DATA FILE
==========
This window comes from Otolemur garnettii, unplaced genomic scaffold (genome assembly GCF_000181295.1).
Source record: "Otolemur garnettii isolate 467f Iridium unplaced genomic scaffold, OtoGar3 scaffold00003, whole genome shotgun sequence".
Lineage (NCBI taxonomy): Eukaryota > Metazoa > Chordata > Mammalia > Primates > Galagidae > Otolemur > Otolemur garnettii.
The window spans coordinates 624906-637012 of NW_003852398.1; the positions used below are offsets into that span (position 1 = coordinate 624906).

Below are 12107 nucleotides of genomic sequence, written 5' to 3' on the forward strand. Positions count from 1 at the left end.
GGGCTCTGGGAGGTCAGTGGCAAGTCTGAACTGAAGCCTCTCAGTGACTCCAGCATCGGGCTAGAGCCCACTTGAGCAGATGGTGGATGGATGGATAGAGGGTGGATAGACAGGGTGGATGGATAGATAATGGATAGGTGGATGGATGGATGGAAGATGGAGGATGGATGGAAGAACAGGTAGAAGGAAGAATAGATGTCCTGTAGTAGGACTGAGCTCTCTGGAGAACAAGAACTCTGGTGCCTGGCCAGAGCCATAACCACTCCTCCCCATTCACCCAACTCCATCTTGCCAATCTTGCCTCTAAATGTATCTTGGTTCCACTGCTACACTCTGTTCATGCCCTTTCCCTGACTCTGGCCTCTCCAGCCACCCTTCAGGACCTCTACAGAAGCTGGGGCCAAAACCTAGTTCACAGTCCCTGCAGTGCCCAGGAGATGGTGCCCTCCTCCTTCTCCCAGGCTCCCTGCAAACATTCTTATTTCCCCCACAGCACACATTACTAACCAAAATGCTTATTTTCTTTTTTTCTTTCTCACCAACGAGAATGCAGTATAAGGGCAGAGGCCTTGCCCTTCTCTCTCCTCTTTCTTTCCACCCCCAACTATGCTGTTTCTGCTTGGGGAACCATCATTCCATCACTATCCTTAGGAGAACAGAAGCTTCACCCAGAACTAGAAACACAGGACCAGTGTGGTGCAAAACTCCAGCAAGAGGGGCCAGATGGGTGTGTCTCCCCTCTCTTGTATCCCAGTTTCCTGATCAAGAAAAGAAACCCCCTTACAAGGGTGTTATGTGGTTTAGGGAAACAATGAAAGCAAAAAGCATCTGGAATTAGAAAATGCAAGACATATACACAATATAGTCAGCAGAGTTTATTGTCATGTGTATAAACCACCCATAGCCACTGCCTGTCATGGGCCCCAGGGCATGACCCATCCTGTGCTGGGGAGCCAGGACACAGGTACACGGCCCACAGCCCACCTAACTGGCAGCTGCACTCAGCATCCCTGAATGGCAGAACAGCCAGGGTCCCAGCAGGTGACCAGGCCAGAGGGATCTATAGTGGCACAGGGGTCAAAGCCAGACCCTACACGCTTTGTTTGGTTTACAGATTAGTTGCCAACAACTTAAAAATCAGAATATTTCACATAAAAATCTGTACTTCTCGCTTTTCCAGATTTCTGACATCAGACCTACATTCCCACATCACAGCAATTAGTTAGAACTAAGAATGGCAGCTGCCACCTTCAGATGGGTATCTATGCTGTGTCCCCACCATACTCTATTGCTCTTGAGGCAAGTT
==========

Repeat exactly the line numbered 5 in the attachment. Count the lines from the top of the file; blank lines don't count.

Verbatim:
Below are 12107 nucleotides of genomic sequence, written 5' to 3' on the forward strand. Positions count from 1 at the left end.